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Atomic Institute Office at Freihaus

Ms. Sonja Schuh
TU Wien, Freihaus, Turm B, 6.OG
Wiedner Hauptstraße 8-10
1040 Wien, Austria
Tel.: +43 1 58801 142101
Fax: +43 1 58801 14299

Opening Hours for Students:
Monday to Friday 9:30-11:30 and 12:30-15:30


Deanery at Freihaus

Faculty of Physics

TU Wien, Freihaus, Turm B, 5. OG
Wiedner Hauptstraße 8-10
1040 Wien, Austria

Decan: Ao.Univ.Prof. Dipl.-Ing. Dr.techn. Helmut Leeb
Responsibility: diploma/doctoral examination, approval for doctoral studies, implementation of curriculum, all matters for master studies of material sciences

Vice Decan: Privatdoz. Dipl.-Ing. Dr.techn. Herbert Balasin
Responsibility: recognition and change of courses, approval for master studies, grants

Dipl.-Ing. Dr. Mario Pitschmann


Tel.: +43-1-58801-14263
Fax: +43-1-58801-14299

Room number: DE 01 58

Vienna University of Technology
Atomic Institute, Nuclear Physics
Operngasse 9
A-1040 Wien

Research Interests

My research interests concern phenomenological problems in theoretical nuclear physics. While my interests are diverse and lead me to work on a multitude of problems, I am especially attracted to problems providing insight into new physics beyond the Standard Model (SM).

Together with Hartmut Abele and co-workers we investigate different gravitational and cosmological models in a table top experiment. This experiment, called the Qbounce experiment, allows to probe gravity acting on neutrons to the smallest distance scales ever reached by any means. This gives unique possibilities to probe different theories of gravitation. Among those are extensions of general relativity, e.g. Einstein-Cartan theory or more generically gravitational theories with different realizations of torsion. Furthermore, among the most prominent cosmological models aiming to explain the currently observed accelerated expansion of our universe, 

there are so-called quintessence models. In these models, a built-in screening mechanism prevents them from being ruled out by experimental data at solar distance scales and below but also from being observed by macroscopic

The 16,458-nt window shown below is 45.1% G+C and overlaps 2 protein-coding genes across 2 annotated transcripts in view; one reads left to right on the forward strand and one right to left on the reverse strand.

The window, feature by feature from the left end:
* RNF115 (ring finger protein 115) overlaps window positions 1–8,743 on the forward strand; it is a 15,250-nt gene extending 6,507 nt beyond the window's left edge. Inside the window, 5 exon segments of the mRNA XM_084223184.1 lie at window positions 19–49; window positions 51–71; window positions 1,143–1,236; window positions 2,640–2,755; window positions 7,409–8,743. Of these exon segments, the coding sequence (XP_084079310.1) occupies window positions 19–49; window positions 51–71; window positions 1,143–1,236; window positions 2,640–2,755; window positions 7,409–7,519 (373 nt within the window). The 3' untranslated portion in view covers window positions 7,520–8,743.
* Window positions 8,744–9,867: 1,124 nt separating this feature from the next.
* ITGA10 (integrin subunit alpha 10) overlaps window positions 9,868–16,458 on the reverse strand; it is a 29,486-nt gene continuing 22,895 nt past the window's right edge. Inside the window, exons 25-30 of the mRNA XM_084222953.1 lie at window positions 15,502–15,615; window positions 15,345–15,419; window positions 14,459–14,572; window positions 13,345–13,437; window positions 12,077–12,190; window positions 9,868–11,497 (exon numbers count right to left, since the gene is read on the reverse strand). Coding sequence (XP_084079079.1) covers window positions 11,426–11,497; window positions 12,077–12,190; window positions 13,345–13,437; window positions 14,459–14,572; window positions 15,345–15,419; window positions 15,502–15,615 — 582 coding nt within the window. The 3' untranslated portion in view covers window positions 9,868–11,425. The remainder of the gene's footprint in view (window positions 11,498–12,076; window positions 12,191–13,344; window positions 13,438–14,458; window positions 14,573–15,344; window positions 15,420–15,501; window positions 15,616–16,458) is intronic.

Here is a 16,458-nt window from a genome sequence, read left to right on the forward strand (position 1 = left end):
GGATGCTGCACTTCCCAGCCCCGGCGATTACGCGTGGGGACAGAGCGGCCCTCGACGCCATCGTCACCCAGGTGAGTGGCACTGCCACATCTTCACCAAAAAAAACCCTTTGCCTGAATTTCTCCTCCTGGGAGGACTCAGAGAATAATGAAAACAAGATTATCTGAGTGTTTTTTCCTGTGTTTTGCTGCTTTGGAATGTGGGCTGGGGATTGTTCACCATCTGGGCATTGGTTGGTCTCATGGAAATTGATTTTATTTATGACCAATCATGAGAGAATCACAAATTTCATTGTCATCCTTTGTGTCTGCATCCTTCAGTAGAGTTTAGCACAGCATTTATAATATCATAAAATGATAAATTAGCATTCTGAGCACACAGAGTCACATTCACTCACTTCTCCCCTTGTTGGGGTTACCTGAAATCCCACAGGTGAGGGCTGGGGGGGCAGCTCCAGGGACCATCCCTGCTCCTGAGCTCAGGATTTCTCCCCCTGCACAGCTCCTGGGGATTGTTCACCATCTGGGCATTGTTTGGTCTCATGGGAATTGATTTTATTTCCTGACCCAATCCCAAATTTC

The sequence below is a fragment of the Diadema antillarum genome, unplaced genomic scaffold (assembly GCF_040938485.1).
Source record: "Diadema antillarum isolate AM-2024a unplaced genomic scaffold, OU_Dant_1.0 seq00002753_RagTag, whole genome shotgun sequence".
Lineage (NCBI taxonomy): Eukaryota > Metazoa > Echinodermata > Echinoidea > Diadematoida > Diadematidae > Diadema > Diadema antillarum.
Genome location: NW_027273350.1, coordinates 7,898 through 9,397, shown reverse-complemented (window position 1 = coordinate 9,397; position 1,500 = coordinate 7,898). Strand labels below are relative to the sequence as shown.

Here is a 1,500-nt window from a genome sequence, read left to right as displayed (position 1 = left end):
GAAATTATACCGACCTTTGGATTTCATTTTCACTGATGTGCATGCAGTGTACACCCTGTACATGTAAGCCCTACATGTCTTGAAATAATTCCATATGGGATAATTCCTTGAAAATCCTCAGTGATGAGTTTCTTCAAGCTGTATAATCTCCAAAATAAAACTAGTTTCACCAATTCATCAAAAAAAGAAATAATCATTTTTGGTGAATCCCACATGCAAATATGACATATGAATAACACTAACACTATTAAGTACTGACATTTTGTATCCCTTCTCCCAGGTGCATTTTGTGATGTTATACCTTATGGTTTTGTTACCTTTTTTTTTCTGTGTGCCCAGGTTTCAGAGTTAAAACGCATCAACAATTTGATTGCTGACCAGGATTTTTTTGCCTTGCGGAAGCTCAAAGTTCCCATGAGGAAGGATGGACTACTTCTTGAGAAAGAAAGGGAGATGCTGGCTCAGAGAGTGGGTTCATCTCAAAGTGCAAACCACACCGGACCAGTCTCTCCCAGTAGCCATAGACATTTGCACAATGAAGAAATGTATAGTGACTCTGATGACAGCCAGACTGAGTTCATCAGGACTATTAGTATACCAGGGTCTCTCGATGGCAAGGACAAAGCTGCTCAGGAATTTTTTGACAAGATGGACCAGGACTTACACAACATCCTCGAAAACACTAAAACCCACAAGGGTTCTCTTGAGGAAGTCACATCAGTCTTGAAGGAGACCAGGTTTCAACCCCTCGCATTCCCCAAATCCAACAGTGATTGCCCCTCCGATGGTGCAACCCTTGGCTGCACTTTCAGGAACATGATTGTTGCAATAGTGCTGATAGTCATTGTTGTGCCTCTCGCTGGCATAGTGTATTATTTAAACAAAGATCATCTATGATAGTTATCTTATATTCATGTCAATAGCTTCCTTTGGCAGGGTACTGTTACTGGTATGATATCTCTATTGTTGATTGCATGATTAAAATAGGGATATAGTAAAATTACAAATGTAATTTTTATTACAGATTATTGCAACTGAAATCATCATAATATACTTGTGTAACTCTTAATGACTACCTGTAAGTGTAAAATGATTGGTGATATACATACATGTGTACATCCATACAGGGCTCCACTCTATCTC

objects. Elementary particles, 
like the neutron, are generically insensitive to such screening mechanisms, which allows the Qbounce experiment to probe such models. The Qbounce experiment is sensitive to and employed to detect or constrain a host of other new physics models and concepts as e.g. extra dimensions or axions.

Another topic of investigation concerns the evaluation of hadronic electric dipole moments (EDMs), especially of the neutron. Since EDM contributions from the SM are highly suppressed, while most beyond SM physics models naturally predict comparably large contributions, EDMs constitute a practically background free observable for physics beyond the SM. In order to correlate EDM measurements of a hadronic system, like the neutron, with bounds on new high energy physics models, e.g. SUSY, GUTs etc., one has to evaluate hadronic matrix elements. 
This constitutes a highly non-trivial problem, since it necessitates 
to deal with QCD in the non-perturbative regime. The effects of new physics at the hadronic scale can be encoded in terms of a collection of effective field operators. The main task consists of evaluating the E

DM of the neutron as induced by those field operators. To be more precise, one has to express the EDM of the neutron as a function of the Wilson coefficients of the corresponding field operators. While Effective Field Theory generically provides crucial input on EDMs, it contains certain unknown low energy constants (LECs), which have to be obtained by employing other techniques. One of the techniques, which principally

satisfies those demands, is based on QCD Dyson-Schwinger equations. My research in this topic concerns the calculation of the neutron’s EDM as generated by the leading effective operators, which is one of the outstanding problems related to EDMs. 

Of special importance is the precision analysis of neutron beta-decays, which provides an excellent laboratory for the search of new physics beyond the SM. The continuously increasing experimental accuracy, demands also from the theory side to ”keep up” and improve the theoretical accuracy. There are manifold problems to be dealt with here.

Conference Organisation

I am organiser of ECT*-workshop: Dyson-Schwinger Equations in Modern Mathematics & Physics

This workshop aims at bringing together physicists working on DSE in hadron physics, quantum gravity and physics beyond the SM with mathematicians working on Hopf algebras etc.


For list of publications click here.